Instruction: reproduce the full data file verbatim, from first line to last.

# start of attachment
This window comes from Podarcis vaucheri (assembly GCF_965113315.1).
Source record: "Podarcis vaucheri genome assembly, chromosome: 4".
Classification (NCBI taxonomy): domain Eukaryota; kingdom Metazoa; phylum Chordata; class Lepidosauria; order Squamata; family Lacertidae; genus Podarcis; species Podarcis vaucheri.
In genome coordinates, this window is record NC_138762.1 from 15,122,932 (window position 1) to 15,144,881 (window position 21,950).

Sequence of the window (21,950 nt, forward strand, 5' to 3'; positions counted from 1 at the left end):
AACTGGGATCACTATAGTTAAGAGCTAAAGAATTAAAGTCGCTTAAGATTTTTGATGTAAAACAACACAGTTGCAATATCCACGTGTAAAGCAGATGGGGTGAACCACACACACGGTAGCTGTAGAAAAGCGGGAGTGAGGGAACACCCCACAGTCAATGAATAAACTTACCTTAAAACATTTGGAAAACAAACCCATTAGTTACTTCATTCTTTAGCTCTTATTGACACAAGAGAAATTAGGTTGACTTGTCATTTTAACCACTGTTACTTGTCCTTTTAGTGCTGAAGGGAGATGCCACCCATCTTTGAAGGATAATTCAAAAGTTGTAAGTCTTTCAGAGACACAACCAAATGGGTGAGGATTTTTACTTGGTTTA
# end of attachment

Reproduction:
This window comes from Podarcis vaucheri (assembly GCF_965113315.1).
Source record: "Podarcis vaucheri genome assembly, chromosome: 4".
Classification (NCBI taxonomy): domain Eukaryota; kingdom Metazoa; phylum Chordata; class Lepidosauria; order Squamata; family Lacertidae; genus Podarcis; species Podarcis vaucheri.
In genome coordinates, this window is record NC_138762.1 from 15,122,932 (window position 1) to 15,144,881 (window position 21,950).

Sequence of the window (21,950 nt, forward strand, 5' to 3'; positions counted from 1 at the left end):
AACTGGGATCACTATAGTTAAGAGCTAAAGAATTAAAGTCGCTTAAGATTTTTGATGTAAAACAACACAGTTGCAATATCCACGTGTAAAGCAGATGGGGTGAACCACACACACGGTAGCTGTAGAAAAGCGGGAGTGAGGGAACACCCCACAGTCAATGAATAAACTTACCTTAAAACATTTGGAAAACAAACCCATTAGTTACTTCATTCTTTAGCTCTTATTGACACAAGAGAAATTAGGTTGACTTGTCATTTTAACCACTGTTACTTGTCCTTTTAGTGCTGAAGGGAGATGCCACCCATCTTTGAAGGATAATTCAAAAGTTGTAAGTCTTTCAGAGACACAACCAAATGGGTGAGGATTTTTACTTGGTTTA